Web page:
Justice Reinvestment Task Force takes positive steps toward final report

Lousiana’s

The governor hopes that the March 16 report will give legislators the guidelines they’ll need when the session begins on April 10 to begin the important task of making more effective laws to protect our citizens and reduce what has become a vicious cycle of incarceration and criminalization of one set of our population while endangering and practically bankrupting another.

Justice Reinvestment Task Force takes positive steps toward final report

Louisiana’s Justice Reinvestment Task Force agreed on more than two dozen policy recommendations in a meeting Thursday (March 2) that bear the promise of significantly reducing Louisiana’s world-leading incarceration rates. The task force will deliver its final report at a public meeting on March 16 in the State Capitol.

The task force features a diverse range of stakeholders, including representatives from Louisiana’s sheriffs, legislators, business coalitions, faith communities, district attorneys, policy advocates and nonprofit representatives. Foundation for Louisiana President and CEO Flozell Daniels, Jr. serves as Gov. John Bel Edwards’ designee.

“A traditionally disparate group of organizations and leaders are coalescing around a justice reinvestment strategy that will reduce Louisiana’s historic incarceration rates, which are No. 1 in America by far, while also reducing extraordinary costs to Louisiana taxpayers and increasing safety by focusing on evidence-based approaches,” Daniels said after the meeting.

Task force members found common ground on many important issues, agreeing to offer sentence reductions and parole opportunities for various inmates based on such criteria as length of sentence, age, readiness and offense. Board members hope to place a focus on keeping young offenders out of the system as much as possible, and preventing older offenders from becoming so institutionalized that they’d have difficulty readjusting to life outside the system upon release. Task force members worked under the reality that Louisiana has far higher prison admissions than neighboring states with similar crime rates. Additionally, the top 10 crimes for which people go to prison in Louisiana are nonviolent – therefore not accruing to benefit of the community’s public safety concerns.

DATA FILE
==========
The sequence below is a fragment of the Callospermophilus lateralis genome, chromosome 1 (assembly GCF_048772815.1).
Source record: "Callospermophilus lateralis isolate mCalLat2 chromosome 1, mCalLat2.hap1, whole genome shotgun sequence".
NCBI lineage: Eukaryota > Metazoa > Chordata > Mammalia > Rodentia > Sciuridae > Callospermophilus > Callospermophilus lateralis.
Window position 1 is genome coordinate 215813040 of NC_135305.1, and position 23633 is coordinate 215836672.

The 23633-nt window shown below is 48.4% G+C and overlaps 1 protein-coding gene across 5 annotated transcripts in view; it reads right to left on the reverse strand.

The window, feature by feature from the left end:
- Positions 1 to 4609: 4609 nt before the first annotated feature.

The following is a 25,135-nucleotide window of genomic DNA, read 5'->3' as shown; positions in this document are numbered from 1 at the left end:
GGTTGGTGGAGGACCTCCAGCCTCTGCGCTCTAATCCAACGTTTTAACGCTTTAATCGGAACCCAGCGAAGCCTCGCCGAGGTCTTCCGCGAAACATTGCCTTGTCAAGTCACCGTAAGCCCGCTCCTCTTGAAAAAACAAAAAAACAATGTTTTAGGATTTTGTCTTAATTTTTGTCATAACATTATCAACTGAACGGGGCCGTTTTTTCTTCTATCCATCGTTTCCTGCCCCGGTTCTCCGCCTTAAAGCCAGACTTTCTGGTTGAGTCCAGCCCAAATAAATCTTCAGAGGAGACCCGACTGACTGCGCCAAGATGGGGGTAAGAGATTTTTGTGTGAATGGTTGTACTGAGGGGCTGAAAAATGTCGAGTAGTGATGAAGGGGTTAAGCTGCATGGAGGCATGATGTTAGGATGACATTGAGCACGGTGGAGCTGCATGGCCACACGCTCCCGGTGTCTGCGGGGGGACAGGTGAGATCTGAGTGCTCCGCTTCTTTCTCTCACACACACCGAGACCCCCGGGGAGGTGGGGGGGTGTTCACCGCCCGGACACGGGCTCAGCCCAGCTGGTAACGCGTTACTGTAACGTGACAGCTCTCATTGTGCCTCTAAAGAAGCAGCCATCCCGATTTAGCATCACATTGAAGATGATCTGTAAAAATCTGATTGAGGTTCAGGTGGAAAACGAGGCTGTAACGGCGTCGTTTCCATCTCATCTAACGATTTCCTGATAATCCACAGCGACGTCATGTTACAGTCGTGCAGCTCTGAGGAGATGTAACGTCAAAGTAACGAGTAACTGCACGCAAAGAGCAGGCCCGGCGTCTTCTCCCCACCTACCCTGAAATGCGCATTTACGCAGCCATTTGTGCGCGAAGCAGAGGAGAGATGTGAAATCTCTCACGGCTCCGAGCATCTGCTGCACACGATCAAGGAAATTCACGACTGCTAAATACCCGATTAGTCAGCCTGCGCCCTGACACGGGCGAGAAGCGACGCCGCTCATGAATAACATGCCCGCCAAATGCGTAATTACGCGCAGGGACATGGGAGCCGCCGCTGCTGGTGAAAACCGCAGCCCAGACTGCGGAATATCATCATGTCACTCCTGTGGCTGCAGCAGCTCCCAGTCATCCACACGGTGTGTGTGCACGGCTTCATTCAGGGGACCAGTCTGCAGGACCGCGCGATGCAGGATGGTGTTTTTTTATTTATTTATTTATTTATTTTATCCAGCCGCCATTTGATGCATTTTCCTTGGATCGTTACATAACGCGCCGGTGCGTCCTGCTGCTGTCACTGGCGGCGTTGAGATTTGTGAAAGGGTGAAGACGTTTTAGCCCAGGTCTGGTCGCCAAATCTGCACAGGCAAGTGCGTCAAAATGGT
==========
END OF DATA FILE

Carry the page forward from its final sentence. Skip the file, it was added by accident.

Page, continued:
(For more examples, check out the NOLA.com | The Times-Picayune coverage of the meeting.)

What has become most striking about the meetings of the Justice Reinvestment Task Force is the way the issues cross traditional party boundaries and political ideologies as task force members focus on safety, long-term effectiveness, prevention and fiscal responsibility. (For example, read a report co-authored by Lafourche Parish Sheriff Craig Webre, “Sheriffs, victims unite for justice reinvestment.” Read the link here.)

The more difficult discussions for the task force as it nears the publication of its final report on March 16 will be how to deal with the more complicated issues surrounding violent crimes. Advisory board members representing the state’s district attorneys have voted against every recommendation regarding violent offenders — including the recommendation that would reduce the current mandatory minimum sentence of 10 years for felons caught with a firearm, and would give judges more discretion in sentencing.

The governor hopes that the March 16 report will give legislators the guidelines they’ll need when the session begins on April 10 to begin the important task of making more effective laws to protect our citizens and reduce what has become a vicious cycle of incarceration and criminalization of one set of our population while endangering and practically bankrupting another.

“Studies show that 95 percent of the people go to prison are coming out. What do you want to do? Help them or have them wind up right back behind bars? We need to invest in a way that ensures that they have the evidence-based supports to become contributing members of society — this is the big take away, learned from people who have been locked up for 20 years as well as from the people who have locked them up,” Daniels said.